1947 – 76 YEARS AGO
The State Department of Commerce in Harrisburg reported that the rapidly growing shoe manufacturing industry was going to be the saving grace for employment in the Anthracite Region. Easy access to power, intelligent workers and cost-cutting factors in the simplification of manufacturing were given as reasons the region was the best place for new industry. The Mercury Shoe Plant in Exeter was cited for its growth in a short period of time. The company announced that, at full production, the plant would employ 500 persons and produce 4,000 pairs of women’s shoes daily. The annual payroll was expected to be $1 million.
1948 – 69 YEARS AGO
Cy Morgan, chief scout of the Philadelphia Phillies, and Joe Reardon, director of the Phillies farm team, were impressed with Bob Linskey, of Pittston, after the right-hander chalked up a 14-1 record during the 1948 season in the St. John’s, Luzerne County and Pittston Eagles leagues. Linskey signed a contract with the Phillies which included a “substantial bonus” and headed to Terre Haute, Indiana for training.
Wyoming Borough Council was warned that, as far as the Dial Rock Colliery was concerned, the councilmen would “be compelled to wear their overcoats and mufflers” at future winter meetings as the borough owed the coal company for past coal shipments. A legal fight was brewing as borough council members in turn accused Dial Rock of not payingits 1947-48 taxes.
1949 – 68 YEARS AGO
The Sunday Dispatch Inquiring Photographer asked, “What was the toughest decision you’ve ever had to make?” George Delvecchio, of Pittston Township, answered, “Which doctor would give me the greatest aid in my fight against arthritis. I had to decide whether or not I would let the doctors use a new powerful drug on me. I finally agreed to let them do so.” John Heston, of Pittston, added, “During the depression when I had to make up my mind to leave my home and family to go to Detroit to seek work.” Miss Anne Sfarnas stated, “A gentleman asked me to marry him and I asked my mother for advice. She said the problem was mine and I would have to decide.” Miss Sfarnas obviously made the choice not to marry.
The United Mine Workers Union was on strike and the workers at the Pittston city jail failed to make sure the “coal bin was full” prior to the upcoming walk-out. It was reported in the Dispatch, “Office workers wore coats and the females turned to a typical ‘old maid’ device and brought in electric heaters to work.” Police officers picked up a “panhandler” from Scranton and took him to city hall to appear before police clerk Harry Morrissey. The loiterer was remanded to the basement jail, but It was determined that the cells were “too cold for occupancy” so they put the man on a bus headed for Scranton.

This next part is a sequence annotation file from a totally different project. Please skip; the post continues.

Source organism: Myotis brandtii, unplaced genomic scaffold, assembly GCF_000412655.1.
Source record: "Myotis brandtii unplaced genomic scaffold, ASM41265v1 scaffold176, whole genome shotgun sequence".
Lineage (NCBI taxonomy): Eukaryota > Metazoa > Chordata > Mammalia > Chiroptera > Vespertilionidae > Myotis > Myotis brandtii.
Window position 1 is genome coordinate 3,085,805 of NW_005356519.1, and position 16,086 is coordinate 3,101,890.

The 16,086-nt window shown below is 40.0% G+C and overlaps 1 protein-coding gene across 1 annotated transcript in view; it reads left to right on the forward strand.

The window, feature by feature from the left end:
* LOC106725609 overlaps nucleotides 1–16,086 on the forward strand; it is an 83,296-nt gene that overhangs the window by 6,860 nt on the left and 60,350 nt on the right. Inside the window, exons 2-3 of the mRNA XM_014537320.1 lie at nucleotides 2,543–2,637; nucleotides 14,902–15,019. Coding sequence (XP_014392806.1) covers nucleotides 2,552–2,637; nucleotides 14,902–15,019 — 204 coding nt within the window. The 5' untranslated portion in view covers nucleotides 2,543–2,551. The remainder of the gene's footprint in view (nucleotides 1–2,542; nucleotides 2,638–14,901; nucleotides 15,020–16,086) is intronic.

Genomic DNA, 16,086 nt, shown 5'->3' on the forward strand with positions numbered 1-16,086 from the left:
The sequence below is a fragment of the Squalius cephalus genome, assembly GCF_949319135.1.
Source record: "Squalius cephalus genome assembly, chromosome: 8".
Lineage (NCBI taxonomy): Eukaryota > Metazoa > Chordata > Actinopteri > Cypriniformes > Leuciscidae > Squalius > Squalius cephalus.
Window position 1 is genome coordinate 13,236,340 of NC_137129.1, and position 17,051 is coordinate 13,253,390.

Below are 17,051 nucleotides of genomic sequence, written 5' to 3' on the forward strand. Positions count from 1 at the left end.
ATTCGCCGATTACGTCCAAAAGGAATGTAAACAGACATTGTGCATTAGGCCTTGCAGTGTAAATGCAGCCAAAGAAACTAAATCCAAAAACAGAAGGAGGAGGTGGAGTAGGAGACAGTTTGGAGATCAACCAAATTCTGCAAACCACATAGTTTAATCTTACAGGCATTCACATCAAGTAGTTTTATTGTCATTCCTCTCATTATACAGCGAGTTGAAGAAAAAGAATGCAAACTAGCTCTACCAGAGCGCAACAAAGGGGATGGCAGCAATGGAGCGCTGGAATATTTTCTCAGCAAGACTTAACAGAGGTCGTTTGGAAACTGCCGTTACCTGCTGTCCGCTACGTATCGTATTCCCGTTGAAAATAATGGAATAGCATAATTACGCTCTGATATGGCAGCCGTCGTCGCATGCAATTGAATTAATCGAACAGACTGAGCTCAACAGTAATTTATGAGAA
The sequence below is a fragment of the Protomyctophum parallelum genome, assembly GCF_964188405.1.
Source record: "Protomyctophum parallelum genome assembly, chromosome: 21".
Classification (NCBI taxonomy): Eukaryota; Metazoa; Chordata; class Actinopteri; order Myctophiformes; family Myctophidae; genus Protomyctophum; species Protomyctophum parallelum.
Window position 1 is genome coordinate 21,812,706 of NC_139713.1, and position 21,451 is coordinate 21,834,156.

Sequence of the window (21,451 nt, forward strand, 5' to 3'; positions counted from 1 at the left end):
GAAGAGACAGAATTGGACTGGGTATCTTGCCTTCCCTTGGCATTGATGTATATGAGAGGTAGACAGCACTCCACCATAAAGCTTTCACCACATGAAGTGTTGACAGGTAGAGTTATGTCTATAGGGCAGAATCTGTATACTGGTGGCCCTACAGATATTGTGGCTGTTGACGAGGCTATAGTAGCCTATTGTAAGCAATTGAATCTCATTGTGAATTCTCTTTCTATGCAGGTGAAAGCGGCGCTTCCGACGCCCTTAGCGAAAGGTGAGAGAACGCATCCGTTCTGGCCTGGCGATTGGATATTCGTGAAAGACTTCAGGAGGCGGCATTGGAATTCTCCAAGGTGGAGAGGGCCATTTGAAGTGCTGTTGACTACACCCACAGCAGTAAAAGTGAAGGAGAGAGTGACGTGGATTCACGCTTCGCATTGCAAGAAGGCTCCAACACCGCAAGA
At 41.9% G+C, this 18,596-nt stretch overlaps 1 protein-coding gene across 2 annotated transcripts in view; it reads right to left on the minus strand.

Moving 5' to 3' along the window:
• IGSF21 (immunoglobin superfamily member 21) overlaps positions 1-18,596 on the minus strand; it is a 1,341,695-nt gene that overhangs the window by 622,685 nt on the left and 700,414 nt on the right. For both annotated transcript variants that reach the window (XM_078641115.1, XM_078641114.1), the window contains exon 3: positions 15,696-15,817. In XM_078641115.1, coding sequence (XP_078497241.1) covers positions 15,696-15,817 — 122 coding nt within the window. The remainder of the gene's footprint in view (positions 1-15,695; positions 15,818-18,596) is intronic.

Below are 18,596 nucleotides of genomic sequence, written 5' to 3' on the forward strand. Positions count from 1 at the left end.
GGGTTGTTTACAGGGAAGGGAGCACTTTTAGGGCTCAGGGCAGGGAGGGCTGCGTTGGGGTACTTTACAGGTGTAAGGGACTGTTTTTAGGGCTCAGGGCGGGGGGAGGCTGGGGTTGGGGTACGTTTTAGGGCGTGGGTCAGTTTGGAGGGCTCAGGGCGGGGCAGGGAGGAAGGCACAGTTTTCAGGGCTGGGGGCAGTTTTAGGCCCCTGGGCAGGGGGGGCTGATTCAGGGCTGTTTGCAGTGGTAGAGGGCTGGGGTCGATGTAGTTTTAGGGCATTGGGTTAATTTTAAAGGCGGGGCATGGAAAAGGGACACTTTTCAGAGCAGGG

1954 – 63 YEARS AGO
Captain Mary C. Connors, Pittston, was awarded the Bronze Star for meritorious service in military operations in Korea supervising medical wards of the 21st Station Hospital in 1953. Captain Connors also received the American Theater, European Theater, World War II Victory, Korean, United Nations and National Defense Service Medals for serving 20 months overseas. During World War II, nurses were the only military women allowed into combat areas serving in Mobile Army Surgical Hospitals or MASH units.
1964 – 53 YEARS AGO
A steel frame that held letters identifying the Lackawanna and Wyoming Valley Railroad or Laurel Line was removed from the location it had held for decades. The Laurel Line Station was located on Market Street and the sign stood at the corner of Market and South Main. The demolition removed the last remnant of the once busy rail station. The line, which ran from Scranton to Wilkes-Barre, served as many as 4.2 million passengers a year, but declined in service after World War II.
1967 – 50 YEARS AGO